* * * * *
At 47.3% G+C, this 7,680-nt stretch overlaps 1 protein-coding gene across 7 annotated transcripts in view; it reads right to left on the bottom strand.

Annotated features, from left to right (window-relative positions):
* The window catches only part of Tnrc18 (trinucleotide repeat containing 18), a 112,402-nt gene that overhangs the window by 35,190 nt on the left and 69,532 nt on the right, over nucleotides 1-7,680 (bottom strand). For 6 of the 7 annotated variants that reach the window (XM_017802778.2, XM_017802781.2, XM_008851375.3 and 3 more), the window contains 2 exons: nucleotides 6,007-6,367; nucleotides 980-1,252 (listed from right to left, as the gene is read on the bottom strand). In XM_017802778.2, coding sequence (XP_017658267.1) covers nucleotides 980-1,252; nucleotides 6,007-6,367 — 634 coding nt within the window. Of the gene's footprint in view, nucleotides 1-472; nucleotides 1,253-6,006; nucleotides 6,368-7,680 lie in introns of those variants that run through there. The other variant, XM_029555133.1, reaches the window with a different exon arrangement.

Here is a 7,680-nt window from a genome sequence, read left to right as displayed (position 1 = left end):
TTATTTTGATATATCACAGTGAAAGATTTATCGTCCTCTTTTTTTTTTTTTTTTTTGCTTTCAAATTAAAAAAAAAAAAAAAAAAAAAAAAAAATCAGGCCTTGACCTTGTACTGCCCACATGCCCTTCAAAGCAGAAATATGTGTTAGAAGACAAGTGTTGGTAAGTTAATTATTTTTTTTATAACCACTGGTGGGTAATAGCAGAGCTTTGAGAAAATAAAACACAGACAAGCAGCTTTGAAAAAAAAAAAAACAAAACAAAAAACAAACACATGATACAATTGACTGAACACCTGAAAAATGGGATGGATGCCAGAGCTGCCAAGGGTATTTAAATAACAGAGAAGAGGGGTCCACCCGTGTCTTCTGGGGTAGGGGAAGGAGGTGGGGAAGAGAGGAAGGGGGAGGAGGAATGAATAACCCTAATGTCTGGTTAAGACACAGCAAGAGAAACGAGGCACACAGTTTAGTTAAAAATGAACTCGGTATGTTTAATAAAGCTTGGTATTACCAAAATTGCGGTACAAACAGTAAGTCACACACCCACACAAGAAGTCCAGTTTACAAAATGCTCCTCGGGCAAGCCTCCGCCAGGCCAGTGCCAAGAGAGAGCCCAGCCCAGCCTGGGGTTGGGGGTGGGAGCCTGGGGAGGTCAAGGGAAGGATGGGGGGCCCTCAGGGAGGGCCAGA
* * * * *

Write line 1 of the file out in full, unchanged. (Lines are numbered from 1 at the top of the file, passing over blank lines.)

At 47.3% G+C, this 7,680-nt stretch overlaps 1 protein-coding gene across 7 annotated transcripts in view; it reads right to left on the bottom strand.